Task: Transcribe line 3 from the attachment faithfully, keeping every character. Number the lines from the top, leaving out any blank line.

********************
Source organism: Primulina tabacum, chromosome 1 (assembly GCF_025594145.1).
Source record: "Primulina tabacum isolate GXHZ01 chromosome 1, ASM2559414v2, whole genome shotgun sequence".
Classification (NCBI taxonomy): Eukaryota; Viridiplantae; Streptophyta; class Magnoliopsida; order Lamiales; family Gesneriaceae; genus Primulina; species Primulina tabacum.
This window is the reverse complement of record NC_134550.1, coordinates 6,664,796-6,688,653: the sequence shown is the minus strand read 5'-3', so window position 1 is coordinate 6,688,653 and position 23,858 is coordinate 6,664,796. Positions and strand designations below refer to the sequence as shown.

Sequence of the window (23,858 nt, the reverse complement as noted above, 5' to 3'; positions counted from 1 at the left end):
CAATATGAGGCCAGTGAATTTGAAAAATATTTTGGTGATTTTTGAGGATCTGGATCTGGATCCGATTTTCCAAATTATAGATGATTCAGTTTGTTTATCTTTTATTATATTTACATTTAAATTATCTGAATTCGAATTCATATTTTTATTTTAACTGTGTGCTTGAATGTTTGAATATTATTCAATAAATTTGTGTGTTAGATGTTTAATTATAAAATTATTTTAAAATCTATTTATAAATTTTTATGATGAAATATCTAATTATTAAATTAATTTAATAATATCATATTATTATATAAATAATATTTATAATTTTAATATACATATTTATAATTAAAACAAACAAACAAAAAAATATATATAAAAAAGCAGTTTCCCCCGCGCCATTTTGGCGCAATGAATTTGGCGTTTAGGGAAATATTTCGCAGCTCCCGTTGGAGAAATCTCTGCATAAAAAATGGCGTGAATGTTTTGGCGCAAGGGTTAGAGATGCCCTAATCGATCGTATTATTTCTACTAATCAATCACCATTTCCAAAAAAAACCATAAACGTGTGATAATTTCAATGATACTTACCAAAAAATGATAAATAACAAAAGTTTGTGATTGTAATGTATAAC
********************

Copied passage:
Classification (NCBI taxonomy): Eukaryota; Viridiplantae; Streptophyta; class Magnoliopsida; order Lamiales; family Gesneriaceae; genus Primulina; species Primulina tabacum.